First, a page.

Fourth of July is No Blast for Your Pets

Americans love a patriotic Fourth of July party that includes lots of family, friends, food and loud fireworks. To our pets, especially dogs, however, it is a nightmare. Canines have a keen sense of hearing and the blasts from the fireworks can cause them distress and be disorienting. Your pet may try to escape the sounds and may start exhibiting some extreme nervous behaviors such as excessive barking, digging, shaking, trembling, running around in circles, running into doors, hiding or worst of all, running away.

More pets get lost on the Fourth of July than any other time of the year. Each year, animal shelters experience an increase in the number of calls about lost or injured animals and the busiest time at animal shelters is after the fireworks. If pet owners follow a few preventative steps now, they can reduce the chances their pet will get lost or injured, and increase the chances of recovery if they do get away.

Loud, crowded fireworks displays are no fun for pets. Keep all pets safely confined indoors away from the noise in a quiet, sheltered and escape-proof area at home before and after the holiday, when people may be inclined to set off fireworks.

If you know that your pet is seriously distressed by loud noises, consult with your veterinarian before July 4th for ways to help alleviate the fear and anxiety he or she will experience during fireworks displays.

Never leave pets outside unattended during fireworks, even in a fenced yard or on a chain. In their fear, pets who normally wouldn’t leave the yard may escape and become lost, or become entangled in their chain, risking injury or death.

Animals found running at-large should be taken to the local animal shelter, where they will have the best chance of being reunited with their owners.

Make sure your pets are wearing current, visible identification at all times. Writing your phone number with a permanent marker on your pet’s collar can get you a phone call from a Good Samaritan if they should find your pet. Valley Oak SPCA recommends you consider getting your dog or cat microchipped. A microchip is a permanent ID that can never be removed or become impossible to read. Microchips do not hurt your pet, do not require surgery and do not wear out. They do give your pet the best chance of coming back home to you.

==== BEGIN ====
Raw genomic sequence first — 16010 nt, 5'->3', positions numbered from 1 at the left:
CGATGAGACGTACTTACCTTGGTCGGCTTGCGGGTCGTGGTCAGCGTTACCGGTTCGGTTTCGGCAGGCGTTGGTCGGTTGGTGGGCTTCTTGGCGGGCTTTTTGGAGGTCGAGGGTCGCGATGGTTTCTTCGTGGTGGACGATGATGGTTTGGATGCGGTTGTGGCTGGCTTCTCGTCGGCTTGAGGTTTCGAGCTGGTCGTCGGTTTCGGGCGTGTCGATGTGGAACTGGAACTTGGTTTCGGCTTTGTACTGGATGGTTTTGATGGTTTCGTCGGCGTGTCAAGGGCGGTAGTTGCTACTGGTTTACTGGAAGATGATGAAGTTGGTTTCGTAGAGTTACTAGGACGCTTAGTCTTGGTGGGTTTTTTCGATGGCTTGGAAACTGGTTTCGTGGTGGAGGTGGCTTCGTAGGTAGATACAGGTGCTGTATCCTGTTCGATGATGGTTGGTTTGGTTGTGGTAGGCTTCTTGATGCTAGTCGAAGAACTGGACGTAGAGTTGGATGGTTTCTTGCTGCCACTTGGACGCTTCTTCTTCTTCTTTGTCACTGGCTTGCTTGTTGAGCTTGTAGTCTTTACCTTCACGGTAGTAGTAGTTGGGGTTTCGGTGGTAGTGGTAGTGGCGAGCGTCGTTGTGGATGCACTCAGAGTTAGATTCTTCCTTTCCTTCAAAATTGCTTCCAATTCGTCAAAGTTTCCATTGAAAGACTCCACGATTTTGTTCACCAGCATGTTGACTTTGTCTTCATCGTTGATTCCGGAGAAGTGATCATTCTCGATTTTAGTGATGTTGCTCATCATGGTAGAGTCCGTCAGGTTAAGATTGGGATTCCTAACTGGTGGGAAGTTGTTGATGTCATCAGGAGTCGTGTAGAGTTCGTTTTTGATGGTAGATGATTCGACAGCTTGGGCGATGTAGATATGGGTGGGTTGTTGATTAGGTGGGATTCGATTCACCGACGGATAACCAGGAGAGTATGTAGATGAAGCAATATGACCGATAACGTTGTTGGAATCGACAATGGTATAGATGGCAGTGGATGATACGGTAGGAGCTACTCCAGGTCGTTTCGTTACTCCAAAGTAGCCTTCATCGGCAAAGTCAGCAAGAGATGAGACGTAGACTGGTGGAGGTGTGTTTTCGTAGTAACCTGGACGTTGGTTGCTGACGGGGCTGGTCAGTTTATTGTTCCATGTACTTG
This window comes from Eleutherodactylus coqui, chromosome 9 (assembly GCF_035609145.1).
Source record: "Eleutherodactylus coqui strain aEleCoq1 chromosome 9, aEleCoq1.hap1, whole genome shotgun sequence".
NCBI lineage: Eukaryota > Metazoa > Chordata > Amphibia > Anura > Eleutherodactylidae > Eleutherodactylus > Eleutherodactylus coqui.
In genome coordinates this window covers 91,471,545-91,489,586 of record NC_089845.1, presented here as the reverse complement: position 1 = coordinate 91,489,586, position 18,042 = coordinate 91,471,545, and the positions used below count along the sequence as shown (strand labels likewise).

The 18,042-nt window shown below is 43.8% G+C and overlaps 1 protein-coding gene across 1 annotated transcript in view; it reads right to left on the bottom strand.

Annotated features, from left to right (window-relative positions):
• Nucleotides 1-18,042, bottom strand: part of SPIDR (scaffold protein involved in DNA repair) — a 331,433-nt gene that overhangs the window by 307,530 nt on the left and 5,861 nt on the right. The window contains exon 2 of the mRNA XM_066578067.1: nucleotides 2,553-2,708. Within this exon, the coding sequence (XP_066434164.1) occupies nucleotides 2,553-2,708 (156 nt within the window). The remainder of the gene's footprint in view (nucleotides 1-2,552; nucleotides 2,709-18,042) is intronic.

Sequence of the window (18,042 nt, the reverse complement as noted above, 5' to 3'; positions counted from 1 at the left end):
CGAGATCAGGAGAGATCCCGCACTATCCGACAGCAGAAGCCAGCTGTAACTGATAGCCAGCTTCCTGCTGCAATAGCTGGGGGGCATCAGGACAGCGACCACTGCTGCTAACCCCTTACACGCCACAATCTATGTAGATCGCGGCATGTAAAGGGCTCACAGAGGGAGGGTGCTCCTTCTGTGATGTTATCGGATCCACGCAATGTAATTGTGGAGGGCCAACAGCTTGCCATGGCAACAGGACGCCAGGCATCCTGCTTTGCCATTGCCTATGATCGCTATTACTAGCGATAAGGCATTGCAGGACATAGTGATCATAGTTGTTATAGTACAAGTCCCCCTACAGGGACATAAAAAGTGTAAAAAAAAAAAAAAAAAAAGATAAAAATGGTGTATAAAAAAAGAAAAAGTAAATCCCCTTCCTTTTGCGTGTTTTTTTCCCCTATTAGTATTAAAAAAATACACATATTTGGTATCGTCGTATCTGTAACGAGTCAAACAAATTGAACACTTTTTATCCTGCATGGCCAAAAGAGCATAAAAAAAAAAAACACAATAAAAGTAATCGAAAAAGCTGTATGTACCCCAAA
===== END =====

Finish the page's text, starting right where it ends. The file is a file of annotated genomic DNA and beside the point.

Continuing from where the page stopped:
No bigger than a grain of rice, a pet microchip is a radio-frequency identification transponder made up of just a few components encased within a slender capsule of bioglass, which is used extensively for implants in both humans and animals. A microchip’s sole function is to store a unique ID number that is used to retrieve a pet parent’s contact information. It differs from a Global Positioning System/GPS, which is used for tracking, and requires a power source such as a battery.

When a microchip scanner is passed over the skin of a microchipped pet, the implanted microchip emits a radio frequency signal. The scanner reads the microchip’s unique ID code. The microchip registry is called, and the registry company uses the ID number to retrieve the pet’s parent contact information from the pet recovery database. Valley Oak SPCA offers microchipping for $35 per pet. Call 651-1111 or 741-1121 for more information.

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